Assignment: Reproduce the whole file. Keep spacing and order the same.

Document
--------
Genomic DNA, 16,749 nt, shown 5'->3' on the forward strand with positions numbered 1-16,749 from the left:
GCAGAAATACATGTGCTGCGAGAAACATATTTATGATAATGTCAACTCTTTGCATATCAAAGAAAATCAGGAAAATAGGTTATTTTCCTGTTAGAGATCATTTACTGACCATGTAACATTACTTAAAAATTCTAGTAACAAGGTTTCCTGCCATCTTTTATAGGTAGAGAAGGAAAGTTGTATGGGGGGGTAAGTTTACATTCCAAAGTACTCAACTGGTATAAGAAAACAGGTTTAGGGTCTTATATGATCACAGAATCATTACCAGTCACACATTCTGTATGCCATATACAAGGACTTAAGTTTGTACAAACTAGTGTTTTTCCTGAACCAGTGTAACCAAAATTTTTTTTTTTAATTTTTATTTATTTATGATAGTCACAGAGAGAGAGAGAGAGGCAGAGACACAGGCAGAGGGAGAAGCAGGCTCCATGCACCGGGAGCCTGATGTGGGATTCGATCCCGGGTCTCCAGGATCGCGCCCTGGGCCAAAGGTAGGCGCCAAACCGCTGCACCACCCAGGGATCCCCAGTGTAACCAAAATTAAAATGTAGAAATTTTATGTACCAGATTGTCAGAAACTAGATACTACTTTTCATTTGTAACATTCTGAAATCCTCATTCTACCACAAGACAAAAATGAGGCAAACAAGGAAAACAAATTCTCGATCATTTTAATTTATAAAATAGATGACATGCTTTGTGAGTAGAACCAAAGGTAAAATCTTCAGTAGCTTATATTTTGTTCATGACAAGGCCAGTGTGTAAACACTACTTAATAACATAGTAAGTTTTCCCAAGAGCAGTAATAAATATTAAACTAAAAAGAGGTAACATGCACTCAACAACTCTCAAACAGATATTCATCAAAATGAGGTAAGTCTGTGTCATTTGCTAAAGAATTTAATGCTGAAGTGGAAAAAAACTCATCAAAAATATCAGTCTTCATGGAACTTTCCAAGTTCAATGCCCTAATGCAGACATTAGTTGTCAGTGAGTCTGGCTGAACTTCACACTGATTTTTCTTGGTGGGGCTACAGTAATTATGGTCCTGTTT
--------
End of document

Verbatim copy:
Genomic DNA, 16,749 nt, shown 5'->3' on the forward strand with positions numbered 1-16,749 from the left:
GCAGAAATACATGTGCTGCGAGAAACATATTTATGATAATGTCAACTCTTTGCATATCAAAGAAAATCAGGAAAATAGGTTATTTTCCTGTTAGAGATCATTTACTGACCATGTAACATTACTTAAAAATTCTAGTAACAAGGTTTCCTGCCATCTTTTATAGGTAGAGAAGGAAAGTTGTATGGGGGGGTAAGTTTACATTCCAAAGTACTCAACTGGTATAAGAAAACAGGTTTAGGGTCTTATATGATCACAGAATCATTACCAGTCACACATTCTGTATGCCATATACAAGGACTTAAGTTTGTACAAACTAGTGTTTTTCCTGAACCAGTGTAACCAAAATTTTTTTTTTTAATTTTTATTTATTTATGATAGTCACAGAGAGAGAGAGAGAGGCAGAGACACAGGCAGAGGGAGAAGCAGGCTCCATGCACCGGGAGCCTGATGTGGGATTCGATCCCGGGTCTCCAGGATCGCGCCCTGGGCCAAAGGTAGGCGCCAAACCGCTGCACCACCCAGGGATCCCCAGTGTAACCAAAATTAAAATGTAGAAATTTTATGTACCAGATTGTCAGAAACTAGATACTACTTTTCATTTGTAACATTCTGAAATCCTCATTCTACCACAAGACAAAAATGAGGCAAACAAGGAAAACAAATTCTCGATCATTTTAATTTATAAAATAGATGACATGCTTTGTGAGTAGAACCAAAGGTAAAATCTTCAGTAGCTTATATTTTGTTCATGACAAGGCCAGTGTGTAAACACTACTTAATAACATAGTAAGTTTTCCCAAGAGCAGTAATAAATATTAAACTAAAAAGAGGTAACATGCACTCAACAACTCTCAAACAGATATTCATCAAAATGAGGTAAGTCTGTGTCATTTGCTAAAGAATTTAATGCTGAAGTGGAAAAAAACTCATCAAAAATATCAGTCTTCATGGAACTTTCCAAGTTCAATGCCCTAATGCAGACATTAGTTGTCAGTGAGTCTGGCTGAACTTCACACTGATTTTTCTTGGTGGGGCTACAGTAATTATGGTCCTGTTT